Brandon Walker, CEO of Linectra, gives his winning pitch at the WSB Business Plan Competition. PHOTO: PAUL L. NEWBY II
Even with years of experience, John Surdyk says he still can’t predict the future.
“If I’ve learned nothing else, I know I’m terrible at picking winners,” he says. “You just don’t know. This competition isn’t designed to say ‘here are the companies who are going to do well.’ We try to surface the promising ideas and help the students explore further with the money that they get, the relationships that they build, and the confidence that they acquire.”
Surdyk is referring to the WSB Business Plan Competition, an annual event he helms that gives University of Wisconsin–Madison students the opportunity to present a startup project to judges, receive feedback on their pitch and business plan, and compete for cash to fuel their ideas. Formerly known as the G. Steven Burrill competition, the contest took a gap year in 2016 before relaunching in 2017. Surdyk is director of WSB’s Initiative for Studies in Transformational Entrepreneurship (INSITE), which hosts the competition in conjunction with the Weinert Center for Entrepreneurship. The event was also sponsored in part this year by American Family Insurance, along with the AARP Foundation and Wisconsin Alumni Research Foundation (WARF).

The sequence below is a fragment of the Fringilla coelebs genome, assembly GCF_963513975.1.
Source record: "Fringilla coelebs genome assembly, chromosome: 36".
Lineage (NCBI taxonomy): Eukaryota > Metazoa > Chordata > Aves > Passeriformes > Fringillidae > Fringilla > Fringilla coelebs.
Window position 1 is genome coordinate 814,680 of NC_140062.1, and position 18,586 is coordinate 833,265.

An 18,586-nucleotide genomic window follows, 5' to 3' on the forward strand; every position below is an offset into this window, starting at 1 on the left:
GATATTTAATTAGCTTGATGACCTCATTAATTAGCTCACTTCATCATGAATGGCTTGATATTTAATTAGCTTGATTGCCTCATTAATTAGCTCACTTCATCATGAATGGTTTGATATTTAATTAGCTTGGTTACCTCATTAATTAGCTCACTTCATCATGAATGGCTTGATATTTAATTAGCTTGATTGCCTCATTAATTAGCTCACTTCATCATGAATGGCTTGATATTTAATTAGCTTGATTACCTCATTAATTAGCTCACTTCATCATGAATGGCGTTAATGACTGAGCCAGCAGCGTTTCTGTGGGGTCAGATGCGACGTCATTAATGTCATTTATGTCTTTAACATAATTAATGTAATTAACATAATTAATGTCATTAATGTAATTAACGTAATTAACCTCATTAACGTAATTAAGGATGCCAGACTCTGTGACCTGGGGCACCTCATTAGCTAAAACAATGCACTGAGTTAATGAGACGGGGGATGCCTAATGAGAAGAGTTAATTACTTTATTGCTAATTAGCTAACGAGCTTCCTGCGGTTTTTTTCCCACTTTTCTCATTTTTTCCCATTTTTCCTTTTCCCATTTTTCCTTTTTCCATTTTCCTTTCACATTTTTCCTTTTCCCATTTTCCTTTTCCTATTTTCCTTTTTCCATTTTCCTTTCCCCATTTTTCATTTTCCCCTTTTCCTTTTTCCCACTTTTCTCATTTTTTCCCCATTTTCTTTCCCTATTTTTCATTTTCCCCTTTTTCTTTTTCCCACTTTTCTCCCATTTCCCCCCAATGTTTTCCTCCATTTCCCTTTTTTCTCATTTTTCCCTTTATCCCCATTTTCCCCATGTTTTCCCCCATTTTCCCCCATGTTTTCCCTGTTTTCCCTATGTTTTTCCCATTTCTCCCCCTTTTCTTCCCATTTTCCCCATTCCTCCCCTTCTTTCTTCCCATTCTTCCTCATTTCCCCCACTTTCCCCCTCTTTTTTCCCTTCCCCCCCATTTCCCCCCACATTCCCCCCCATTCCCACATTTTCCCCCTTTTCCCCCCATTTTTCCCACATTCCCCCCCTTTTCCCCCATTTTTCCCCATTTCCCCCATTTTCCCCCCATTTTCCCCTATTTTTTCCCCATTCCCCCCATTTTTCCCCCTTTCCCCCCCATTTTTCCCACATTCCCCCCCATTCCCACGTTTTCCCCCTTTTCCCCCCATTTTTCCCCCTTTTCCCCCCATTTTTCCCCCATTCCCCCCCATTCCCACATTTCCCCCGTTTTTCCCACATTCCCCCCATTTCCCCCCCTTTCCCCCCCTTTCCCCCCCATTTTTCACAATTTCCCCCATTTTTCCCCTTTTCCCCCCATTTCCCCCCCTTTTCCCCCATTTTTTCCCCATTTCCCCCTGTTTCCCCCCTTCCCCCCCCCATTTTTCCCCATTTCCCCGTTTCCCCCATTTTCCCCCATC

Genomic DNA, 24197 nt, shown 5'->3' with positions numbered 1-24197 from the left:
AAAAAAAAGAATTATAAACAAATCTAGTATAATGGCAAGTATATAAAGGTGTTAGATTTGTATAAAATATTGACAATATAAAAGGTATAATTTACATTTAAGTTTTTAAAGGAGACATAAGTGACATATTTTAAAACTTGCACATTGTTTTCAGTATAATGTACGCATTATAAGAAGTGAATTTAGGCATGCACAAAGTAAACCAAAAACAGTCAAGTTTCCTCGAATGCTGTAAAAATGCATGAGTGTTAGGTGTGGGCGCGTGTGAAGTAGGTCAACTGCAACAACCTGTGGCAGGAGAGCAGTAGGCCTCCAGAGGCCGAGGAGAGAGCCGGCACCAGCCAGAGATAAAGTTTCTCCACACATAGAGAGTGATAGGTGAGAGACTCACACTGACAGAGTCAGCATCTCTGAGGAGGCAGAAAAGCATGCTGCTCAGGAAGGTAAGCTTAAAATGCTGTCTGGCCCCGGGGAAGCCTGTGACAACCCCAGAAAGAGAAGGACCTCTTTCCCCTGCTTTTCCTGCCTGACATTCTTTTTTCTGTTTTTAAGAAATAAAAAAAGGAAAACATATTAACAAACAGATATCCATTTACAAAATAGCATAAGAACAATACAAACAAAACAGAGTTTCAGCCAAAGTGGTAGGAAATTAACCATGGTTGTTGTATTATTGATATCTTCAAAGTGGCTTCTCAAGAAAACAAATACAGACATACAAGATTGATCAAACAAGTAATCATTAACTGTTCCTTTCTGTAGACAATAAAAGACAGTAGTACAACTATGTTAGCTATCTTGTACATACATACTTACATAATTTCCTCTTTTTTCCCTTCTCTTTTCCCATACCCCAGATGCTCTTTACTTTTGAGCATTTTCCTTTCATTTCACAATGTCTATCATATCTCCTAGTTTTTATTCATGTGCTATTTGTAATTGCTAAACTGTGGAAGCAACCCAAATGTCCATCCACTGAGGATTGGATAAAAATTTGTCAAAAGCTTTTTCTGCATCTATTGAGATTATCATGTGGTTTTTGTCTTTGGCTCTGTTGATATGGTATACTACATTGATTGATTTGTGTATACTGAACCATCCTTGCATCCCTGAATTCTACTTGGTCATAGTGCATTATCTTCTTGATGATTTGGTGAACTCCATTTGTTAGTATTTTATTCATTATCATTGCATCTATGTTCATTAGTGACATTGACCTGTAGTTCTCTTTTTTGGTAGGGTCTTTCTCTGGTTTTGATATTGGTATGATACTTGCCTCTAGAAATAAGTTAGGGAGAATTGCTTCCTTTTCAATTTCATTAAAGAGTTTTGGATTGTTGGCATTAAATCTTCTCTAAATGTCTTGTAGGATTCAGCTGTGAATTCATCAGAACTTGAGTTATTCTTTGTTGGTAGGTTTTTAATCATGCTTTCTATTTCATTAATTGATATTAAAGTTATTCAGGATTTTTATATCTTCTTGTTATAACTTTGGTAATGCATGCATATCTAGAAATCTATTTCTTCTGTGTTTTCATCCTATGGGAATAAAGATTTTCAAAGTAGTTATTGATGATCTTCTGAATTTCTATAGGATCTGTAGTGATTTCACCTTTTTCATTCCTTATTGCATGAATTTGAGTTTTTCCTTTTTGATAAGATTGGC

"What sets this competition apart from competitions at other universities or even on this campus is that it's about a credible plan of action to build an organization that can take a product or service to market," Surdyk says.
The event has gained a national reputation, even landing a spot on The New York Times list of the country’s top student competitions. Since the competition began in 1998, Surdyk has seen steady growth in the caliber of projects and innovative ideas. The presentations are so competitive now, Surdyk says, that placing second is an impressive achievement.
This year’s competition featured 63 students across 24 teams that represented 26 majors. While many of the participants present project ideas rooted in technology, bioscience, or engineering, the event also attracts nonprofit and social purpose ventures. Keeping the competition open to students from all majors “is how we level the playing field and honor the diversity of ideas that come out of the different parts of our campus,” says Surdyk.
A benefit to all competitors
Brandon Walker (Ph.D. ’17), CEO of Linectra, took home this year’s $10,000 grand prize for developing a high-speed 3-D metal printer. Walker, who holds a doctorate in medical physics and is a 2012 graduate of the Wisconsin Entrepreneurial Bootcamp (WEB)
sponsored by INSITE and the Weinert Center for Entrepreneurship, says he had been following the competition for some time and was happy to see it return while he was still eligible and could apply the skills he learned at WEB.
“The experience gained during this competition and the award will be a great benefit to us as we move toward a company launch,” Walker says.
Wisconsin MBA students Scott Maurer and Brandon Shields were finalists in the Business Plan Competition. PHOTO: PAUL L. NEWBY II
Three finalist teams also received $500 prizes, including Brandon Shields (MBA ’17) and Scott Maurer (MBA ’17), a pair of Wisconsin MBA